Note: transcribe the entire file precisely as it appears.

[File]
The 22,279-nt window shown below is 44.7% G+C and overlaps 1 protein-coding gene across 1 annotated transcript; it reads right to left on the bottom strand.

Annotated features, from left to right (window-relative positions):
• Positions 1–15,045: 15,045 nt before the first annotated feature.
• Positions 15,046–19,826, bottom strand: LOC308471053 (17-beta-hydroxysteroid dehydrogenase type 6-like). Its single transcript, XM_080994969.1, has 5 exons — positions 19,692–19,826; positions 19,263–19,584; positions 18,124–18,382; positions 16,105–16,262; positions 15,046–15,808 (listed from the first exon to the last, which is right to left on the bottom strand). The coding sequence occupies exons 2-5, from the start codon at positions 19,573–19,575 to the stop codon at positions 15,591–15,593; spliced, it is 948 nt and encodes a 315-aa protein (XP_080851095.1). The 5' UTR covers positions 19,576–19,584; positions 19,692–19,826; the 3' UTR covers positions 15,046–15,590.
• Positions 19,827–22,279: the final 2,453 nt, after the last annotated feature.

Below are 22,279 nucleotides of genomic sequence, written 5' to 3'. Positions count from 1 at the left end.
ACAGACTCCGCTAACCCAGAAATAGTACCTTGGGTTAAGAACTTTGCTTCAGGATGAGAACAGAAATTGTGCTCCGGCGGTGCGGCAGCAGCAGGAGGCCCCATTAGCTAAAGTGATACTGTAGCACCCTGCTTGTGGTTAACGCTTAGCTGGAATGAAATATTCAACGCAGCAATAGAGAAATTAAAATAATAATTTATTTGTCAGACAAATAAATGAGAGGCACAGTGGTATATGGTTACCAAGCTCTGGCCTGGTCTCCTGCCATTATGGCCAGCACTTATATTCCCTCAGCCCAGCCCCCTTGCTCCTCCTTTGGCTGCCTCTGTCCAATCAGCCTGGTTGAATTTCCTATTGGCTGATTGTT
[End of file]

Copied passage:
The 22,279-nt window shown below is 44.7% G+C and overlaps 1 protein-coding gene across 1 annotated transcript; it reads right to left on the bottom strand.

Annotated features, from left to right (window-relative positions):
• Positions 1–15,045: 15,045 nt before the first annotated feature.
• Positions 15,046–19,826, bottom strand: LOC308471053 (17-beta-hydroxysteroid dehydrogenase type 6-like). Its single transcript, XM_080994969.1, has 5 exons — positions 19,692–19,826; positions 19,263–19,584; positions 18,124–18,382; positions 16,105–16,262; positions 15,046–15,808 (listed from the first exon to the last, which is right to left on the bottom strand). The coding sequence occupies exons 2-5, from the start codon at positions 19,573–19,575 to the stop codon at positions 15,591–15,593; spliced, it is 948 nt and encodes a 315-aa protein (XP_080851095.1). The 5' UTR covers positions 19,576–19,584; positions 19,692–19,826; the 3' UTR covers positions 15,046–15,590.
• Positions 19,827–22,279: the final 2,453 nt, after the last annotated feature.

Below are 22,279 nucleotides of genomic sequence, written 5' to 3'. Positions count from 1 at the left end.
ACAGACTCCGCTAACCCAGAAATAGTACCTTGGGTTAAGAACTTTGCTTCAGGATGAGAACAGAAATTGTGCTCCGGCGGTGCGGCAGCAGCAGGAGGCCCCATTAGCTAAAGTGATACTGTAGCACCCTGCTTGTGGTTAACGCTTAGCTGGAATGAAATATTCAACGCAGCAATAGAGAAATTAAAATAATAATTTATTTGTCAGACAAATAAATGAGAGGCACAGTGGTATATGGTTACCAAGCTCTGGCCTGGTCTCCTGCCATTATGGCCAGCACTTATATTCCCTCAGCCCAGCCCCCTTGCTCCTCCTTTGGCTGCCTCTGTCCAATCAGCCTGGTTGAATTTCCTATTGGCTGATTGTT